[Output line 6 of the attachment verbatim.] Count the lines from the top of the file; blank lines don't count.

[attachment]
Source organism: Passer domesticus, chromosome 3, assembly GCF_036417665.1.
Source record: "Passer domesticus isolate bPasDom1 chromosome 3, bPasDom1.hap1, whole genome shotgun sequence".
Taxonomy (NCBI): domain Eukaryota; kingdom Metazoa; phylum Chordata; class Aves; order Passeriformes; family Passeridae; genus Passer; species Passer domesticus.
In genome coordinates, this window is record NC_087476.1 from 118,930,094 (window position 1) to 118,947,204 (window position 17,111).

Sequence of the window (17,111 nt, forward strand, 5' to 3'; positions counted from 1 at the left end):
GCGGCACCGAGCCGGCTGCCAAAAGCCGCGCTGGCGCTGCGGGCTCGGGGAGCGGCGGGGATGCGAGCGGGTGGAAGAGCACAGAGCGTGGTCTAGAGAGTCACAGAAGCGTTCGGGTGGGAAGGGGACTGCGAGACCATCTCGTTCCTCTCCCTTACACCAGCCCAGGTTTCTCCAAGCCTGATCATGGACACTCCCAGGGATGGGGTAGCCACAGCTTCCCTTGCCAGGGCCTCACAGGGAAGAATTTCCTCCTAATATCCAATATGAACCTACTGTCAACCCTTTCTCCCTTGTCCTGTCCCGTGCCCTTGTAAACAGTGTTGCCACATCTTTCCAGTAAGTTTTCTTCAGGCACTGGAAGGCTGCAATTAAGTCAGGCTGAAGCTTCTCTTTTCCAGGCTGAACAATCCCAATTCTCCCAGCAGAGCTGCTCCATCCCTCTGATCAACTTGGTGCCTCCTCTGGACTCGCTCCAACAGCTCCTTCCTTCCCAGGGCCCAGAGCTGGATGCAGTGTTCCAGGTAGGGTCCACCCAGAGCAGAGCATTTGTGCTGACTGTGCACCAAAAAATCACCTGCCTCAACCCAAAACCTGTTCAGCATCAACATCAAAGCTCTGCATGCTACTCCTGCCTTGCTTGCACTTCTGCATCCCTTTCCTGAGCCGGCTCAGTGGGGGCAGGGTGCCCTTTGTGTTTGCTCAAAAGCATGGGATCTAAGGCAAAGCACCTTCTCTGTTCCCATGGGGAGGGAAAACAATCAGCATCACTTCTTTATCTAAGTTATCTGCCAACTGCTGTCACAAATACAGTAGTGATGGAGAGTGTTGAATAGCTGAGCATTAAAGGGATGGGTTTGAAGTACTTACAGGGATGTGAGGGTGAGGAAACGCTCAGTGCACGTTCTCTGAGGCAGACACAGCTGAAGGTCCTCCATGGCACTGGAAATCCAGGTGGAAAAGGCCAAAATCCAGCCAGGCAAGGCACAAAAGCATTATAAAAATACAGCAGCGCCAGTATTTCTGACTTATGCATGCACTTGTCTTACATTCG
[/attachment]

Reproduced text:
GCGGCACCGAGCCGGCTGCCAAAAGCCGCGCTGGCGCTGCGGGCTCGGGGAGCGGCGGGGATGCGAGCGGGTGGAAGAGCACAGAGCGTGGTCTAGAGAGTCACAGAAGCGTTCGGGTGGGAAGGGGACTGCGAGACCATCTCGTTCCTCTCCCTTACACCAGCCCAGGTTTCTCCAAGCCTGATCATGGACACTCCCAGGGATGGGGTAGCCACAGCTTCCCTTGCCAGGGCCTCACAGGGAAGAATTTCCTCCTAATATCCAATATGAACCTACTGTCAACCCTTTCTCCCTTGTCCTGTCCCGTGCCCTTGTAAACAGTGTTGCCACATCTTTCCAGTAAGTTTTCTTCAGGCACTGGAAGGCTGCAATTAAGTCAGGCTGAAGCTTCTCTTTTCCAGGCTGAACAATCCCAATTCTCCCAGCAGAGCTGCTCCATCCCTCTGATCAACTTGGTGCCTCCTCTGGACTCGCTCCAACAGCTCCTTCCTTCCCAGGGCCCAGAGCTGGATGCAGTGTTCCAGGTAGGGTCCACCCAGAGCAGAGCATTTGTGCTGACTGTGCACCAAAAAATCACCTGCCTCAACCCAAAACCTGTTCAGCATCAACATCAAAGCTCTGCATGCTACTCCTGCCTTGCTTGCACTTCTGCATCCCTTTCCTGAGCCGGCTCAGTGGGGGCAGGGTGCCCTTTGTGTTTGCTCAAAAGCATGGGATCTAAGGCAAAGCACCTTCTCTGTTCCCATGGGGAGGGAAAACAATCAGCATCACTTCTTTATCTAAGTTATCTGCCAACTGCTGTCACAAATACAGTAGTGATGGAGAGTGTTGAATAGCTGAGCATTAAAGGGATGGGTTTGAAGTACTTACAGGGATGTGAGGGTGAGGAAACGCTCAGTGCACGTTCTCTGAGGCAGACACAGCTGAAGGTCCTCCATGGCACTGGAAATCCAGGTGGAAAAGGCCAAAATCCAGCCAGGCAAGGCACAAAAGCATTATAAAAATACAGCAGCGCCAGTATTTCTGACTTATGCATGCACTTGTCTTACATTCG